Don’t be complacent about workplace stress; its effects can be far-reaching and detrimental to employees’ physical and mental health as well as your business.
Workplace stress is usually caused by reaction to excess pressure, but other triggers can include bullying, feeling inadequate and a lack of control. Stress itself isn’t an illness, but it can lead to emotional and physical ill health. As an employer, you need to keep your eye out for key signs so you can address and manage issues before they deteriorate any further.
Stress manifests itself in a long list of physical symptoms, including increased heart rate, sweaty palms, muscle tension or aches and pains, sleep disturbance, fatigue, vomiting, skin conditions such as eczema or psoriasis, headaches, nausea or dizziness, and sudden weight loss or gain.
It’s not uncommon for stressed employees to become snappy and have overly emotional reactions, including becoming more tearful or aggressive.
Disputes and disagreements
Stress can lead to strained working relationships. Have you noticed more arguments within the workplace?
Stress can have an impact on people’s mental capacity. You may notice your employee is becoming more reckless in their decision making or is struggling to make any decision, big or small.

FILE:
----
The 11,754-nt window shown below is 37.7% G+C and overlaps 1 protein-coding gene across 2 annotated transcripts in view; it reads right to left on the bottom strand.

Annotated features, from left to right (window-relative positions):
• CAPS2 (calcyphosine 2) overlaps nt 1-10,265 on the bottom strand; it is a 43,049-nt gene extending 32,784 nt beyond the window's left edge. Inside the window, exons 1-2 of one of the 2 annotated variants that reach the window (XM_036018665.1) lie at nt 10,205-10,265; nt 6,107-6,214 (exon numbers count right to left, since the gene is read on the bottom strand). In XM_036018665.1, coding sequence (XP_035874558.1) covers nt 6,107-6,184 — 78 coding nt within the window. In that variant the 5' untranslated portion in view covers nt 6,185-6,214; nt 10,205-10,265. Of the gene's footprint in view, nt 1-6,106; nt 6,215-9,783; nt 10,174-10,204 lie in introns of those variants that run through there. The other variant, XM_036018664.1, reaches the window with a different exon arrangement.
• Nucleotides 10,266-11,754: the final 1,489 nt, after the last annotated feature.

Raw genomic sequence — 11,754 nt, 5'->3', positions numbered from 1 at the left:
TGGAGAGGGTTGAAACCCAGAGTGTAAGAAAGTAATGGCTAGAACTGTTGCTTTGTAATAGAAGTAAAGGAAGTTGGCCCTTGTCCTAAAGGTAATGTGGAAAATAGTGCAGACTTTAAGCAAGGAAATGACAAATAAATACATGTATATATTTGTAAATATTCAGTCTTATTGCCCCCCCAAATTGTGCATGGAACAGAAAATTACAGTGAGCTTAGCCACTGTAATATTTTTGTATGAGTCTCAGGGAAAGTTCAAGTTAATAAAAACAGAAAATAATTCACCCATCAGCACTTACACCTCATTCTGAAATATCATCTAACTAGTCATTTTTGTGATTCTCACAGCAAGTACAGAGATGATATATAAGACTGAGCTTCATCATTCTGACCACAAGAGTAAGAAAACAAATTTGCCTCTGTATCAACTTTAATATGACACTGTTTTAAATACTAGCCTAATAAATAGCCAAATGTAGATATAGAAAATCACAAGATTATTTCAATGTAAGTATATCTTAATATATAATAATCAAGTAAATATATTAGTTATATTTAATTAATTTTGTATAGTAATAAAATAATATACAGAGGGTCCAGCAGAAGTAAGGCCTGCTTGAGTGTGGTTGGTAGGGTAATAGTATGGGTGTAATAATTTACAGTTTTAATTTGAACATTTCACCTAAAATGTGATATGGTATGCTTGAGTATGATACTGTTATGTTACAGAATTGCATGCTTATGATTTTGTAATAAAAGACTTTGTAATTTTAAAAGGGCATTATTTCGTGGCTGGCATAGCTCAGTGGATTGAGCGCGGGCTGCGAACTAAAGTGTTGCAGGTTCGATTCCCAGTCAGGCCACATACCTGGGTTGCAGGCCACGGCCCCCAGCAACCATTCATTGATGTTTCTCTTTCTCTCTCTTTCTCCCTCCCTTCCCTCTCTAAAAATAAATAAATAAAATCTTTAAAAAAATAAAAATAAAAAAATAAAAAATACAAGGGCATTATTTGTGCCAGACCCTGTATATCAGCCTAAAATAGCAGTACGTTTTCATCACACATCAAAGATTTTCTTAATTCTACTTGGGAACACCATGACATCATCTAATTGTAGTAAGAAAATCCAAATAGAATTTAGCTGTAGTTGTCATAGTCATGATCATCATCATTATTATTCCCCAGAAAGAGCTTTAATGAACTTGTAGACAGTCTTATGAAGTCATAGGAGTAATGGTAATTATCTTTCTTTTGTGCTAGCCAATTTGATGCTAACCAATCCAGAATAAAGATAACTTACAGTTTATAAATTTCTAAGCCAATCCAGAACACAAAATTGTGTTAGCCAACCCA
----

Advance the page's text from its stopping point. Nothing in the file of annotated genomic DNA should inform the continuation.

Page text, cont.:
Poor quality of work
Have your employees become less productive? Are they missing deadlines?
Poor time management
Look out for signs of bad time keeping, working late or not taking a lunch break.
Forty per cent of all work-related illnesses are also stress-related.
High staff turnover
An increase in complaints
When stress affects your employees, it affects your business and as a consequence, there may be an increase in complaints from customers or other colleagues.
More accident prone
Looking out for the first signs of stress can reduce the likelihood of an employee developing more severe anxiety or depression or long-term health problems, such as a heart condition. Implementing stress management policies can help tackle stress at source and encourage employees to seek help if they are feeling under pressure. Occasionally an individual may need to seek medical advice or cognitive behaviour therapy, available through a workplace health insurance policy.
Speak to our small business team to find out more.